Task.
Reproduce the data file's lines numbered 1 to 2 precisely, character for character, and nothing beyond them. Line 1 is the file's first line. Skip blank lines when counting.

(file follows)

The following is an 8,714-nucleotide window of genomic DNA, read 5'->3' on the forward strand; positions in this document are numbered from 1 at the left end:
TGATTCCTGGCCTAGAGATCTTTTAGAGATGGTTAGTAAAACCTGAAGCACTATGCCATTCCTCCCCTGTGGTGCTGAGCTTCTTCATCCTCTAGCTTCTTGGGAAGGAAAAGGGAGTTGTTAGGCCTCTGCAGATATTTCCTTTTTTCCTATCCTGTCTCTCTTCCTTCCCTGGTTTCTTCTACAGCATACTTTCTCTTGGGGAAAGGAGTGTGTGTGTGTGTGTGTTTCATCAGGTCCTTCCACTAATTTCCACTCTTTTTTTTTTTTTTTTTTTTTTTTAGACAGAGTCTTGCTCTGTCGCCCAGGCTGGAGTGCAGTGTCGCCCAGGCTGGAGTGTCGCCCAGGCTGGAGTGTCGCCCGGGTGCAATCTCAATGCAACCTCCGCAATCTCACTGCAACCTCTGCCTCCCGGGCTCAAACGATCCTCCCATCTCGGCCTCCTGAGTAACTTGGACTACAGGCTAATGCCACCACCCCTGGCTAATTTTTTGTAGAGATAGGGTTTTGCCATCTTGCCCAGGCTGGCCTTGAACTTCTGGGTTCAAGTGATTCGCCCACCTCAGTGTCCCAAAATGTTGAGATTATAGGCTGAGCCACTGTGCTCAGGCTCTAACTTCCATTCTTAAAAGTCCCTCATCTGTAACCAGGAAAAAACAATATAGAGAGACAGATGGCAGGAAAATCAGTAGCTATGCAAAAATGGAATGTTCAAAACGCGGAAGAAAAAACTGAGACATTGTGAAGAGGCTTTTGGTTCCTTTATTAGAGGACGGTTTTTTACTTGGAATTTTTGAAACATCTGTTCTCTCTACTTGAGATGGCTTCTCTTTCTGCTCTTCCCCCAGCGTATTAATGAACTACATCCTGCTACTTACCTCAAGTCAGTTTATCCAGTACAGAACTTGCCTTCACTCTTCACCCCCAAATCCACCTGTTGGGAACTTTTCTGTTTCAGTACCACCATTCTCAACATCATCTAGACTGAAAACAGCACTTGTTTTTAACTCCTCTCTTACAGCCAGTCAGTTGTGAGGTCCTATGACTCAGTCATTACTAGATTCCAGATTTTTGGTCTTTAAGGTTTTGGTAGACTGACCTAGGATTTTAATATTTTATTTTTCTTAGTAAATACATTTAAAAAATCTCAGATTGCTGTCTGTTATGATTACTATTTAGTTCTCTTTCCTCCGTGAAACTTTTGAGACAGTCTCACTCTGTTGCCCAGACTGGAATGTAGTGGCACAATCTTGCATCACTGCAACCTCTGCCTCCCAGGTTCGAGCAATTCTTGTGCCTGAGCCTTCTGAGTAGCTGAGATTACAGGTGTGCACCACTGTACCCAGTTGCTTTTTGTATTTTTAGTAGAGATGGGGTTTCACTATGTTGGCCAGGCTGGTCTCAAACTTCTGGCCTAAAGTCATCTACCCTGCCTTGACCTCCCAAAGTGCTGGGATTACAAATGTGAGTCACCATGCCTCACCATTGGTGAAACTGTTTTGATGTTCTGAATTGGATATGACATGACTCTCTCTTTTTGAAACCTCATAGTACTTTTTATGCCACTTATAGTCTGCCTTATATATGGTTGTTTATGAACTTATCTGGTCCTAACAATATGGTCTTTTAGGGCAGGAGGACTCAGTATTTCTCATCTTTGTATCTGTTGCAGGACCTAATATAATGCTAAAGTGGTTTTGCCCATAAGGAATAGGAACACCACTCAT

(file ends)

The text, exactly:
The following is an 8,714-nucleotide window of genomic DNA, read 5'->3' on the forward strand; positions in this document are numbered from 1 at the left end:
TGATTCCTGGCCTAGAGATCTTTTAGAGATGGTTAGTAAAACCTGAAGCACTATGCCATTCCTCCCCTGTGGTGCTGAGCTTCTTCATCCTCTAGCTTCTTGGGAAGGAAAAGGGAGTTGTTAGGCCTCTGCAGATATTTCCTTTTTTCCTATCCTGTCTCTCTTCCTTCCCTGGTTTCTTCTACAGCATACTTTCTCTTGGGGAAAGGAGTGTGTGTGTGTGTGTGTTTCATCAGGTCCTTCCACTAATTTCCACTCTTTTTTTTTTTTTTTTTTTTTTTTAGACAGAGTCTTGCTCTGTCGCCCAGGCTGGAGTGCAGTGTCGCCCAGGCTGGAGTGTCGCCCAGGCTGGAGTGTCGCCCGGGTGCAATCTCAATGCAACCTCCGCAATCTCACTGCAACCTCTGCCTCCCGGGCTCAAACGATCCTCCCATCTCGGCCTCCTGAGTAACTTGGACTACAGGCTAATGCCACCACCCCTGGCTAATTTTTTGTAGAGATAGGGTTTTGCCATCTTGCCCAGGCTGGCCTTGAACTTCTGGGTTCAAGTGATTCGCCCACCTCAGTGTCCCAAAATGTTGAGATTATAGGCTGAGCCACTGTGCTCAGGCTCTAACTTCCATTCTTAAAAGTCCCTCATCTGTAACCAGGAAAAAACAATATAGAGAGACAGATGGCAGGAAAATCAGTAGCTATGCAAAAATGGAATGTTCAAAACGCGGAAGAAAAAACTGAGACATTGTGAAGAGGCTTTTGGTTCCTTTATTAGAGGACGGTTTTTTACTTGGAATTTTTGAAACATCTGTTCTCTCTACTTGAGATGGCTTCTCTTTCTGCTCTTCCCCCAGCGTATTAATGAACTACATCCTGCTACTTACCTCAAGTCAGTTTATCCAGTACAGAACTTGCCTTCACTCTTCACCCCCAAATCCACCTGTTGGGAACTTTTCTGTTTCAGTACCACCATTCTCAACATCATCTAGACTGAAAACAGCACTTGTTTTTAACTCCTCTCTTACAGCCAGTCAGTTGTGAGGTCCTATGACTCAGTCATTACTAGATTCCAGATTTTTGGTCTTTAAGGTTTTGGTAGACTGACCTAGGATTTTAATATTTTATTTTTCTTAGTAAATACATTTAAAAAATCTCAGATTGCTGTCTGTTATGATTACTATTTAGTTCTCTTTCCTCCGTGAAACTTTTGAGACAGTCTCACTCTGTTGCCCAGACTGGAATGTAGTGGCACAATCTTGCATCACTGCAACCTCTGCCTCCCAGGTTCGAGCAATTCTTGTGCCTGAGCCTTCTGAGTAGCTGAGATTACAGGTGTGCACCACTGTACCCAGTTGCTTTTTGTATTTTTAGTAGAGATGGGGTTTCACTATGTTGGCCAGGCTGGTCTCAAACTTCTGGCCTAAAGTCATCTACCCTGCCTTGACCTCCCAAAGTGCTGGGATTACAAATGTGAGTCACCATGCCTCACCATTGGTGAAACTGTTTTGATGTTCTGAATTGGATATGACATGACTCTCTCTTTTTGAAACCTCATAGTACTTTTTATGCCACTTATAGTCTGCCTTATATATGGTTGTTTATGAACTTATCTGGTCCTAACAATATGGTCTTTTAGGGCAGGAGGACTCAGTATTTCTCATCTTTGTATCTGTTGCAGGACCTAATATAATGCTAAAGTGGTTTTGCCCATAAGGAATAGGAACACCACTCAT